Will Big, New Power Line Make Electricity Cheaper in Houston?
Is the difference caused in part by an unfair marketplace that keeps electric generators in North Texas from “importing” power into Houston, which would provide competition for the big, longtime Houston-based generator NRG? That’s the issue now under debate as a 150-mile-long transmission line project has been proposed by the Houston Import Project.
Supporters of the project say the industrial and residential growth in Houston makes it must to prevent shortages of electricity in coming years.
“It is the largest manufacturing area in the country,” testified lawyer Phillip Oldham at a hearing last month before the Texas Public Utility Commission. “And it’s growing; I don’t think there’s any dispute about that.”
The Houston Import Project would cost over a half-billion dollars and take four years to build. Houston’s Centerpoint Energy would head the project and company lawyer Tom Hudson said some projections show a critical need for electricity in Houston by the summer of 2018.
“We don’t have any extra time,” Hudson told the commission. “This project has to move forward.”
But does it? The power company that dominates electricity generation in Houston is NRG. It told the utility commission that the projections are flawed, that there’s no proven need for such a project whose cost would be passed on to consumers. A lawyer for NRG, Chris Reeder, suggested the state re-do its projections.
“It’s a $590 million transmission project. We feel that it’s vital it be studied properly,” Reeder testified.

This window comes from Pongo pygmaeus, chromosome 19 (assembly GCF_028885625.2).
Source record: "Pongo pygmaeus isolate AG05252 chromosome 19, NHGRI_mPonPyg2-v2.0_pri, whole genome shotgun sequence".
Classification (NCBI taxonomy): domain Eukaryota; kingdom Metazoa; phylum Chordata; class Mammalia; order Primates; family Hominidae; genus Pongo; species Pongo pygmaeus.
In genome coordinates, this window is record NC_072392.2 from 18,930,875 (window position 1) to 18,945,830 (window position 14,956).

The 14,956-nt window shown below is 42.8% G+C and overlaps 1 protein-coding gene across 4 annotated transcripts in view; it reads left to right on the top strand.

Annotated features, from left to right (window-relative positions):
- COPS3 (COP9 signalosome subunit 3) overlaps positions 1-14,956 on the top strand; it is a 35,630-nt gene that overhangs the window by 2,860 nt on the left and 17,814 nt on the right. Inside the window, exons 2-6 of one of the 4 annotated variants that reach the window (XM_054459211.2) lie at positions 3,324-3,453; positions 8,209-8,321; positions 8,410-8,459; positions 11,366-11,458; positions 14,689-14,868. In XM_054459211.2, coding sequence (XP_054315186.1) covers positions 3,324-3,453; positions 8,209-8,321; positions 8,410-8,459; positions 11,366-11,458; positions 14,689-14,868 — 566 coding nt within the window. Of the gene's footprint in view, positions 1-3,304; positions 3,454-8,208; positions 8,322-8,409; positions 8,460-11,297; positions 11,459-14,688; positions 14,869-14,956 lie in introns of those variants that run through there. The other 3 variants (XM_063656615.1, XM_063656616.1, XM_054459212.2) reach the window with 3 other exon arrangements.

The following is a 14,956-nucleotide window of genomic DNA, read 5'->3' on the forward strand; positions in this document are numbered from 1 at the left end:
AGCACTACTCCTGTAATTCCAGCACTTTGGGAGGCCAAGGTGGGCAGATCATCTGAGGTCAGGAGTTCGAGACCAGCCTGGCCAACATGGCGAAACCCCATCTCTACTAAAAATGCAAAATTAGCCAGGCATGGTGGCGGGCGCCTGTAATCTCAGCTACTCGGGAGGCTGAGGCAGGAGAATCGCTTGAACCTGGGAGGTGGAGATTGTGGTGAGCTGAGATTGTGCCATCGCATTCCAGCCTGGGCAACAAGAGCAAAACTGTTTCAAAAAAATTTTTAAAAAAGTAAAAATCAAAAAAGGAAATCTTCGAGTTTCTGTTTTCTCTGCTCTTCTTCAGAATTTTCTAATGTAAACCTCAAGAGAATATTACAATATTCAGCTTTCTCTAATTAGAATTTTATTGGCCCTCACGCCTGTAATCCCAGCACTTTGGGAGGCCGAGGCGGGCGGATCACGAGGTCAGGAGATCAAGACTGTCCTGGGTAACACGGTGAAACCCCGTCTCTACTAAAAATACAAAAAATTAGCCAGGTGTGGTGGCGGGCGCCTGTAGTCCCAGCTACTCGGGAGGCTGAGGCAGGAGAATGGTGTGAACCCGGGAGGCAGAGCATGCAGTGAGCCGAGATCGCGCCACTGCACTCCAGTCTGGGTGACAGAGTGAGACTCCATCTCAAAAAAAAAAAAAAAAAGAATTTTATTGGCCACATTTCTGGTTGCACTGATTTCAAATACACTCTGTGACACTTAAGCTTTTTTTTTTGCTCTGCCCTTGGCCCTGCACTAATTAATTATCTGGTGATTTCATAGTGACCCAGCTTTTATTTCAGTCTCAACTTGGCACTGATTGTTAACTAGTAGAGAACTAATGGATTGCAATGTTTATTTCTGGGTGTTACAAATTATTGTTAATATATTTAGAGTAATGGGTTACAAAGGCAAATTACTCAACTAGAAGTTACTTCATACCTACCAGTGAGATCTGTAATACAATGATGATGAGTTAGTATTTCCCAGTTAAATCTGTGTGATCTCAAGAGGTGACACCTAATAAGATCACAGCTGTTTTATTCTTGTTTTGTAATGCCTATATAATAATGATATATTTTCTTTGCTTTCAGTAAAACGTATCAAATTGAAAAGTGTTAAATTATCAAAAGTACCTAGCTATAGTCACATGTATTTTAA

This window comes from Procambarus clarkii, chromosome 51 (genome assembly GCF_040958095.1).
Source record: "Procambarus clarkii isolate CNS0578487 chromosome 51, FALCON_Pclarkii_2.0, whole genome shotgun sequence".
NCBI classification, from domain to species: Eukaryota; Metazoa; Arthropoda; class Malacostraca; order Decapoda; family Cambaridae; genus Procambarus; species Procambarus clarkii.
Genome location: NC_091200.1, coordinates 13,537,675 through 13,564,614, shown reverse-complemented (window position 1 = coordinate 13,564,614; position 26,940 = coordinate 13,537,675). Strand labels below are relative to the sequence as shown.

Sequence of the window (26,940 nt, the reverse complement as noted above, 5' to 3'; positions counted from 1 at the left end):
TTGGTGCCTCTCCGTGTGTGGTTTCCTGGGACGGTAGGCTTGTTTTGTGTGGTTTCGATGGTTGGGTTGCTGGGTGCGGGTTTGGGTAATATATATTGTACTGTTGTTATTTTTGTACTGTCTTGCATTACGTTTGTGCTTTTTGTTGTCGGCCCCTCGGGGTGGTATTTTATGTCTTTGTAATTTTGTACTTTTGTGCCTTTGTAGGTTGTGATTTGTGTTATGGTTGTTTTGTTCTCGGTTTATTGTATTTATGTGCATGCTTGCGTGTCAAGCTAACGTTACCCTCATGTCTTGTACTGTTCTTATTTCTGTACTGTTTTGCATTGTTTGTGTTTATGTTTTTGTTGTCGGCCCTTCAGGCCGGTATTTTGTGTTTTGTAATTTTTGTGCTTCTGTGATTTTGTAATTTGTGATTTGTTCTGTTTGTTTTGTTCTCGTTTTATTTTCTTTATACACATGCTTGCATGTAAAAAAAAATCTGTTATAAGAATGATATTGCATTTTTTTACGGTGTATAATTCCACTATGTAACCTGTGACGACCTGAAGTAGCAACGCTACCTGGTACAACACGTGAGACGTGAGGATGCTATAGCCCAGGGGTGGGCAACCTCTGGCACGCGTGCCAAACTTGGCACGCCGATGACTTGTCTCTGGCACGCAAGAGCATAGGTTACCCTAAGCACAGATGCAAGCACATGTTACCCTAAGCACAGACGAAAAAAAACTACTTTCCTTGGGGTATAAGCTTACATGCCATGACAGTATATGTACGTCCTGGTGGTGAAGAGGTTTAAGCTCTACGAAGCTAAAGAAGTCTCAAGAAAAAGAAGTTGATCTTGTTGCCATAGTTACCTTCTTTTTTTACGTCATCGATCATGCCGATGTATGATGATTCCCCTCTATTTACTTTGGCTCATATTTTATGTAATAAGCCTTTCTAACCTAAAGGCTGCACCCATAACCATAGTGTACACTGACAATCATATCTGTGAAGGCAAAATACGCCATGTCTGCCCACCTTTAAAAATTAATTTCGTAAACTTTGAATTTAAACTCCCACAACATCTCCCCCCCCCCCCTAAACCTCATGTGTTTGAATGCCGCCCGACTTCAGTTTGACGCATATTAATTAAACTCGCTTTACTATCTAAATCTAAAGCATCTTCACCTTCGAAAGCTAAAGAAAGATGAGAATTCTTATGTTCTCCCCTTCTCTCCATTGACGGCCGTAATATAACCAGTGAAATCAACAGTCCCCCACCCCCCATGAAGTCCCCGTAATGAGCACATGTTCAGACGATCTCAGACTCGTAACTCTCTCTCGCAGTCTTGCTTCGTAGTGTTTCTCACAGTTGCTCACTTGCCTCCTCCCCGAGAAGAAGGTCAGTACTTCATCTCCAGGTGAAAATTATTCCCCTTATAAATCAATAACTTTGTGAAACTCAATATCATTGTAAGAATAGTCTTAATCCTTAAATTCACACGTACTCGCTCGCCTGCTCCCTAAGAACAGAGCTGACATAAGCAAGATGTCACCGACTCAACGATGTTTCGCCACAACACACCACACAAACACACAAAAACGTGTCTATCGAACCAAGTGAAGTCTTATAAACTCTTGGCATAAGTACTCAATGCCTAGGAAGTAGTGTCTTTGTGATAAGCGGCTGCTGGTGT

But here’s where this gets interesting. Also at the hearing were lawyers for Luminant, the other big Texas power generator. Luminant is based in Dallas. The new line could mean Luminant could sell more of its electricity to where it’s needed down south in Houston.
Luminant lawyer Kirk Rasmussen said as things are now, there isn’t enough capacity on the existing north-south lines to do that, giving Houston-based NRG an unfair advantage to serve Houston in the Texas electricity market known as ERCOT.
“Luminant doesn’t want an unfair advantage. Luminant is asking for an opportunity to compete on equal footing in the ERCOT market,” Rasmussen testified.
He’s making a point that for years has been offered to explain why Houston pays more for electricity than Dallas: that is, that there aren’t enough lines to bring-in electricity from outside Houston. Supply doesn’t meet demand, meaning people in Houston pay more.
NRG doesn’t necessarily dispute that, but argued in an email to News 88.7 that lower prices that might be achieved by building the new line would be more than outweighed by the cost of the line.
FROM THE NRG EMAIL TO NEWS 88.7:
"There are certain times when transmission congestion causes a price difference in the cost of electricity in the Houston area, sometimes higher and sometimes lower, for short periods of time. On balance in the past the average has been higher on the Houston side. However, the question that must be asked is — is the $600 million cost of the Houston Import Project justified by the savings that may result from lower congestion costs? And, in the case of the Houston Import Project, the answer is no. "
The Houston Import Project is far from a done deal: it’s in the preliminary phases of the state's approval process.
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